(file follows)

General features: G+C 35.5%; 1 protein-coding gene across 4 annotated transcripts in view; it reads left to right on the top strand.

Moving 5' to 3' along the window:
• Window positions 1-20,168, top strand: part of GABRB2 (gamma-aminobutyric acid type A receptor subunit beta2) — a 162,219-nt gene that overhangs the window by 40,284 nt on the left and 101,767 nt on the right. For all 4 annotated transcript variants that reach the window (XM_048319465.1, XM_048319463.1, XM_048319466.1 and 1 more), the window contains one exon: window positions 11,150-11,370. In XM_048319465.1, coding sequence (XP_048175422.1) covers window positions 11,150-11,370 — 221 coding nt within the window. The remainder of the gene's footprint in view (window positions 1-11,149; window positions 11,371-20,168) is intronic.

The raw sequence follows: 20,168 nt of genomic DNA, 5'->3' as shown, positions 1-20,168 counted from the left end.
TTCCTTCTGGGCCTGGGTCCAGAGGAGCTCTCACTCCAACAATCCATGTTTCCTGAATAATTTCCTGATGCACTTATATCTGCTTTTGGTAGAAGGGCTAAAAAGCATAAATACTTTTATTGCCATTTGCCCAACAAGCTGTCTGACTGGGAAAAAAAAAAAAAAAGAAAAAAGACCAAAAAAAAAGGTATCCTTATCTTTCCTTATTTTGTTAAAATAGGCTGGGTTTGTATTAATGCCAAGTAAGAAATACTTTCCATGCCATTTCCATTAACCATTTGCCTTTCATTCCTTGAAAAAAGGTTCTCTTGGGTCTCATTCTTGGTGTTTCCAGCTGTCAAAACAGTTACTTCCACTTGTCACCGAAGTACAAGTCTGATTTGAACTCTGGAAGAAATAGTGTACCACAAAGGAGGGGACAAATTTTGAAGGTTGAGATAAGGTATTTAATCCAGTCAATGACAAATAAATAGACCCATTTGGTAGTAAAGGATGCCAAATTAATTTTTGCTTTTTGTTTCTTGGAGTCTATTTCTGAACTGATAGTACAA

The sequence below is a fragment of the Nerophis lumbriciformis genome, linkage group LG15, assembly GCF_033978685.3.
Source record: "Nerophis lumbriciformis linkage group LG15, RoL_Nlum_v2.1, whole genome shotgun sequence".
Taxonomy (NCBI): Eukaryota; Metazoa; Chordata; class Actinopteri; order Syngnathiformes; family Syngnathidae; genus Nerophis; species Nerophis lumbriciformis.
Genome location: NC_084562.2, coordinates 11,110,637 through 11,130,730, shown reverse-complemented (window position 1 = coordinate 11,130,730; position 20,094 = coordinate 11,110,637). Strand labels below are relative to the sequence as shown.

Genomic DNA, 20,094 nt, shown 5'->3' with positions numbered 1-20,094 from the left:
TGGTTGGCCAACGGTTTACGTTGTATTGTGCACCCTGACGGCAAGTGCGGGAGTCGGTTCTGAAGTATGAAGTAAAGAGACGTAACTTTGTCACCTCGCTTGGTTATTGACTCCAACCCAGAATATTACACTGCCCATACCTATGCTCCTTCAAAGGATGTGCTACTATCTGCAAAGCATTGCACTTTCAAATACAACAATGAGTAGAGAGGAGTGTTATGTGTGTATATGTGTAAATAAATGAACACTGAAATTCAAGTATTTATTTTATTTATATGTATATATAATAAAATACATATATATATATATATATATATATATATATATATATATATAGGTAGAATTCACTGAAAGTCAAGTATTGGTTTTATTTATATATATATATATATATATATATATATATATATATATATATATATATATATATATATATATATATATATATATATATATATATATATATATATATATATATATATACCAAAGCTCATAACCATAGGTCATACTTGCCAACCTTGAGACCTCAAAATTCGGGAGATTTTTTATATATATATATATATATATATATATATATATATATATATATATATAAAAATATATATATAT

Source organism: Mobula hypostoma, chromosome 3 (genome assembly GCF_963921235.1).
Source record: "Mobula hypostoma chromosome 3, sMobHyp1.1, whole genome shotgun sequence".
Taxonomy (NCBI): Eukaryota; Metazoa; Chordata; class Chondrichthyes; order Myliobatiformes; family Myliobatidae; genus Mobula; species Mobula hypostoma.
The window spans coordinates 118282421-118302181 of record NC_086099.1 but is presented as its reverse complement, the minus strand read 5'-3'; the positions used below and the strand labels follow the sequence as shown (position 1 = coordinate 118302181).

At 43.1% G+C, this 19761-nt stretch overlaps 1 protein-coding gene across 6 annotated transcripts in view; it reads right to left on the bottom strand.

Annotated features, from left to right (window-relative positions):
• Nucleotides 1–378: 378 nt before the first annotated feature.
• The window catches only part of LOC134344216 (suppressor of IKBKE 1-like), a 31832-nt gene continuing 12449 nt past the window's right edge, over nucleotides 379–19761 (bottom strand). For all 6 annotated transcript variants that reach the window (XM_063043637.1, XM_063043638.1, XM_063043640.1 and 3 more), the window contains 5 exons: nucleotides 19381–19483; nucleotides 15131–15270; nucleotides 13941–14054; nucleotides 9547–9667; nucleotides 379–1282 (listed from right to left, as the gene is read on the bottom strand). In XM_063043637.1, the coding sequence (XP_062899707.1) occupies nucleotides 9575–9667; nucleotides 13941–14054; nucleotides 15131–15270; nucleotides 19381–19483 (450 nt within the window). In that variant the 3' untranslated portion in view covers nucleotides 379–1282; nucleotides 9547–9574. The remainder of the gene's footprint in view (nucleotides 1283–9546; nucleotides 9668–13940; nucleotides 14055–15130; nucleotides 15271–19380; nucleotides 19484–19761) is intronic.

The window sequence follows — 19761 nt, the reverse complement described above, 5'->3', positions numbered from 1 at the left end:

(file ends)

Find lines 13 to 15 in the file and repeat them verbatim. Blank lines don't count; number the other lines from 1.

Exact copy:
Source record: "Mobula hypostoma chromosome 3, sMobHyp1.1, whole genome shotgun sequence".
Taxonomy (NCBI): Eukaryota; Metazoa; Chordata; class Chondrichthyes; order Myliobatiformes; family Myliobatidae; genus Mobula; species Mobula hypostoma.
The window spans coordinates 118282421-118302181 of record NC_086099.1 but is presented as its reverse complement, the minus strand read 5'-3'; the positions used below and the strand labels follow the sequence as shown (position 1 = coordinate 118302181).